Arizona Republic -- Saturday, September 1, 2001
West Valley Opinions, Sun Cities/Surprise Section, Page 2
EDITORIAL: OUR VIEW
MOLOKAN CEMETERY SEARCH
Some mysteries stay that way
University of Arizona graduate student Kathy Powell uses [moves] a transponder at an old cemetery in Glendale. [This GPR device is used by dragging it along the ground. Here she is carrying it.]
More, bigger, better, faster: It's the American way. In an age where devices can diagnose disease, predict severe weather and balance our checkbook, it's easy to think that science and technology can clear up everything that ails us.
But there is only so much our discoveries can do.
Two University of Arizona graduate students spent a recent morning can vassing a 2-acre [1-acre] Glendale cemetery to uncover mysteries hidden beneath its desert floor. Glendale Molokan Church hired them to find graves at the 90-year-old site. [See: High-tech search fails to uncover cemetery's secrets] Dozens of people are buried there, but church records are in complete [non-existent], and several fires have destroyed some of the wooden grave markers.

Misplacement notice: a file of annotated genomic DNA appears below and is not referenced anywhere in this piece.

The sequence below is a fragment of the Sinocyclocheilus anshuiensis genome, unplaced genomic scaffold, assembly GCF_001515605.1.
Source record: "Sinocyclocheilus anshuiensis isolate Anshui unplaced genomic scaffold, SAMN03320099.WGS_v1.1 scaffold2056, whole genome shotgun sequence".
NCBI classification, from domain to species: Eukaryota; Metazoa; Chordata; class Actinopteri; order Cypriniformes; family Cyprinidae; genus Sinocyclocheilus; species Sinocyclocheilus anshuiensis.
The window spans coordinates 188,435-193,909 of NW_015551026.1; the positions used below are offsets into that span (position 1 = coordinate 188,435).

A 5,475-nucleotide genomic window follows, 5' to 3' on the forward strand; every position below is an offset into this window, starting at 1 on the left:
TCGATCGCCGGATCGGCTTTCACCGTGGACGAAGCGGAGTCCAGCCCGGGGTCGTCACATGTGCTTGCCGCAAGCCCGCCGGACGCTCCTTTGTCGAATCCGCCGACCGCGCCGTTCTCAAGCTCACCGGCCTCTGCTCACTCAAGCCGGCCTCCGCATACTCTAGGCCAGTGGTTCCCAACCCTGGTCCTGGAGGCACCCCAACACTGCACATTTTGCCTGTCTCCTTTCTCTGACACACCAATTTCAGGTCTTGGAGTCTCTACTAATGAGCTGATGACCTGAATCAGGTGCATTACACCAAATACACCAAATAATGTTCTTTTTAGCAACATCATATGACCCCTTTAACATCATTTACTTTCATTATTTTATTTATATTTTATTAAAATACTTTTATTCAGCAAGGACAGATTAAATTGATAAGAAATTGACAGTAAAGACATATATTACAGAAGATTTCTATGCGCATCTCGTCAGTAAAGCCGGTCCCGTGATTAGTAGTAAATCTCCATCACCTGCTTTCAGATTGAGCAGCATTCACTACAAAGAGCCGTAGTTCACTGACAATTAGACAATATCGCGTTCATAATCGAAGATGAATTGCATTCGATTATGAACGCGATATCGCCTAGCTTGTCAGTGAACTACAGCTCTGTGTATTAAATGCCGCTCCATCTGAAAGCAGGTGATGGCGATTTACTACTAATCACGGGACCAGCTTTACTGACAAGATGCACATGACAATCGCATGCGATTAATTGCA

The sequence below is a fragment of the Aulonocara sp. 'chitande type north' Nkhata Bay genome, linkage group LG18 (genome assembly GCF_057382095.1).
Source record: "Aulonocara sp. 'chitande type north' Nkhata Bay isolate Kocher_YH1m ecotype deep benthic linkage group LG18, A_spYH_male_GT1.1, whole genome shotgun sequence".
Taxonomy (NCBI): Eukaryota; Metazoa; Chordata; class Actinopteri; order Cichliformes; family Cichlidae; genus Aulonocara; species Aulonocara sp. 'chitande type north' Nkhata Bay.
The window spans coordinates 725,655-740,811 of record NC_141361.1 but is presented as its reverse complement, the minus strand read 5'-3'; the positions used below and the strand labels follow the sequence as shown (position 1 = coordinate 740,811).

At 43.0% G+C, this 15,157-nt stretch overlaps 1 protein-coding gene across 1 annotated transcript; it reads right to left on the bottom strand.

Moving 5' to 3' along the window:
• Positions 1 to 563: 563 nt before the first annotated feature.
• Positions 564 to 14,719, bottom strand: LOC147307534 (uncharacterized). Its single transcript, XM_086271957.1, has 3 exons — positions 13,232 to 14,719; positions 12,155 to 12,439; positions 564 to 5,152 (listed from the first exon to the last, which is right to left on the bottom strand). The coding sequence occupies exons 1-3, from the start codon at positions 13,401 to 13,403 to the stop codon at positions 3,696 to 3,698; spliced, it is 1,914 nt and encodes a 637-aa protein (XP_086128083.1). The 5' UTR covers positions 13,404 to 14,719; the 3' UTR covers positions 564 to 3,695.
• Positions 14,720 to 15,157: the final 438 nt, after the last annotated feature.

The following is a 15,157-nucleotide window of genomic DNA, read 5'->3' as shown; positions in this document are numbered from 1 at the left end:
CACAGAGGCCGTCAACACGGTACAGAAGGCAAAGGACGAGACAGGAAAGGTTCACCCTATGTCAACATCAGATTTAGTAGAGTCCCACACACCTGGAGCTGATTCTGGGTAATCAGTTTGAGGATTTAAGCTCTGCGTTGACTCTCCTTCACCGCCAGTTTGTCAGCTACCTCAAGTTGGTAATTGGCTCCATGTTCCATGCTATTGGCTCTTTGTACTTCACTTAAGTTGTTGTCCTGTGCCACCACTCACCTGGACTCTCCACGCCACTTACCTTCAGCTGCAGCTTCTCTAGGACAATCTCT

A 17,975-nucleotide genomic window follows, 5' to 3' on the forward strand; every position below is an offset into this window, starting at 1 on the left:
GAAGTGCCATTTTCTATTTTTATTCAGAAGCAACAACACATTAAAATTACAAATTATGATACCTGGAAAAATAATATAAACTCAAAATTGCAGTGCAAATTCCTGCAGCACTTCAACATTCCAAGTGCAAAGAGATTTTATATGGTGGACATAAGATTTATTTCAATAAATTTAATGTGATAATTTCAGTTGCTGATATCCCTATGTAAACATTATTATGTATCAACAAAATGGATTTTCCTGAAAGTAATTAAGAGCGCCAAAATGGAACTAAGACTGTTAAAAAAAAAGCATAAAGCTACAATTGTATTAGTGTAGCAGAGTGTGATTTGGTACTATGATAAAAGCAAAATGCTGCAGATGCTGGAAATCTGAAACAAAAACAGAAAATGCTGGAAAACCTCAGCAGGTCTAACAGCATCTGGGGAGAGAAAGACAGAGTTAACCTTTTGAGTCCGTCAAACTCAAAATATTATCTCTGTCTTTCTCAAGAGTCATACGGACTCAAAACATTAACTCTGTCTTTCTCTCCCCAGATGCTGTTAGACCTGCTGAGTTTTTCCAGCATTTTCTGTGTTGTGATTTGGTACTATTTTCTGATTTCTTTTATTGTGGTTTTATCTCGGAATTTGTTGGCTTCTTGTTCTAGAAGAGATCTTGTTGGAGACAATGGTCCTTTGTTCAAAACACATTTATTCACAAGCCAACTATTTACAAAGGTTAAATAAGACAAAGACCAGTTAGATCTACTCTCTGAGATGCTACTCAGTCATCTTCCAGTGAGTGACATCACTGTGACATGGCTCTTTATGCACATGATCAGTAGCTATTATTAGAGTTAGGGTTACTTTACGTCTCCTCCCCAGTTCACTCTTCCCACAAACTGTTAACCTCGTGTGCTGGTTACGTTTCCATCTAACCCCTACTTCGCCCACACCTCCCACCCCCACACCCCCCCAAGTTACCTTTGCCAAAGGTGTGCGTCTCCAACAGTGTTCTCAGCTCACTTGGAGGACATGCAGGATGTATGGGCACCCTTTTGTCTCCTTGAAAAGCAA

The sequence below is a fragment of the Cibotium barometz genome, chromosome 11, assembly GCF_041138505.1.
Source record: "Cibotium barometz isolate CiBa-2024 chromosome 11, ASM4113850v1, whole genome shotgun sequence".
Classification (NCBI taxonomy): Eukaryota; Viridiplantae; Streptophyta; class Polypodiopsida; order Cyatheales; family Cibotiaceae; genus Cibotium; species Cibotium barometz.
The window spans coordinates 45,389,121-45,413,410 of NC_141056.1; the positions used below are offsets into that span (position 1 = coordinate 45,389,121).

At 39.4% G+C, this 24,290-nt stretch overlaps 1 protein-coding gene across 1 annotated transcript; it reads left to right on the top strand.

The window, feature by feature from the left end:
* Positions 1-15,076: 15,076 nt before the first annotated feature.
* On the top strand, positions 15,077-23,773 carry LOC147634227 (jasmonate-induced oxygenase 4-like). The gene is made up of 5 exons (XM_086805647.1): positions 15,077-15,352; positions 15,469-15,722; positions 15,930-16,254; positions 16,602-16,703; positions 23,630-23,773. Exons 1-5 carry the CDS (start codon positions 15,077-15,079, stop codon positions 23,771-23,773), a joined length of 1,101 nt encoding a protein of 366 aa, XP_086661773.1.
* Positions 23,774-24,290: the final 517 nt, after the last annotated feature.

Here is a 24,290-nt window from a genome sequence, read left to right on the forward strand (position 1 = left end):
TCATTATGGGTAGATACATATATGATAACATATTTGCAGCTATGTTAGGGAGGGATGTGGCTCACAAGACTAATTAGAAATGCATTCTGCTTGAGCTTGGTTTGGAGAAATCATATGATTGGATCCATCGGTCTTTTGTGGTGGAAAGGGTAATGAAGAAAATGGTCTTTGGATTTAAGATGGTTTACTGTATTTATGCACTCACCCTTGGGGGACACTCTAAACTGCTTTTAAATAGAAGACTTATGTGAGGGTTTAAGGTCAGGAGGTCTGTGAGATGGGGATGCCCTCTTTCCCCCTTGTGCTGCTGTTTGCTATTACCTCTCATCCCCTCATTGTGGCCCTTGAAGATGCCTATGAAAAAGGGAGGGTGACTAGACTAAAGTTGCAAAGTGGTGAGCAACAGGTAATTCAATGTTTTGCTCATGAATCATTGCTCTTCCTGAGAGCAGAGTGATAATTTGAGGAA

The church wanted to find the graves of children who died during the 1918 flu epidemic, but the high-tech radar equipment wasn't able to see through the soil's high clay content.
How exciting it would be to piece together the area's history, not to mention restore the graves of our ancestors. [No restoration was planned, just marking.]
But the fruitless search provides us with a good lesson: No matter how much we'd like to solve every mystery and invent every cure, there are unknowns in our lives that are just supposed to remain unknowns.
There is no gadget that can conveniently solve age-old mysteries, and even if there were, maybe we really wouldn't want to know all the answers. Sometimes the mystery surrounding an event is the best part.
Of course, curiosity often inspires invention, and attempting to understand the unknown often leads to great things. After all, if it weren't for those scientists who wanted to see the moon, we'd never have Velcro, astronaut ice cream and the Dustbuster vacuum.
If science can't tell us about those buried at the Molokan cemetery, what is there to do?
Let the past go and prevent future unmarked graves by affirming those most important in our lives. And understand that we don't need fancy tomb-stones to honor our departed loved ones -- good works and stories do just fine.
Back to Molokan NEWS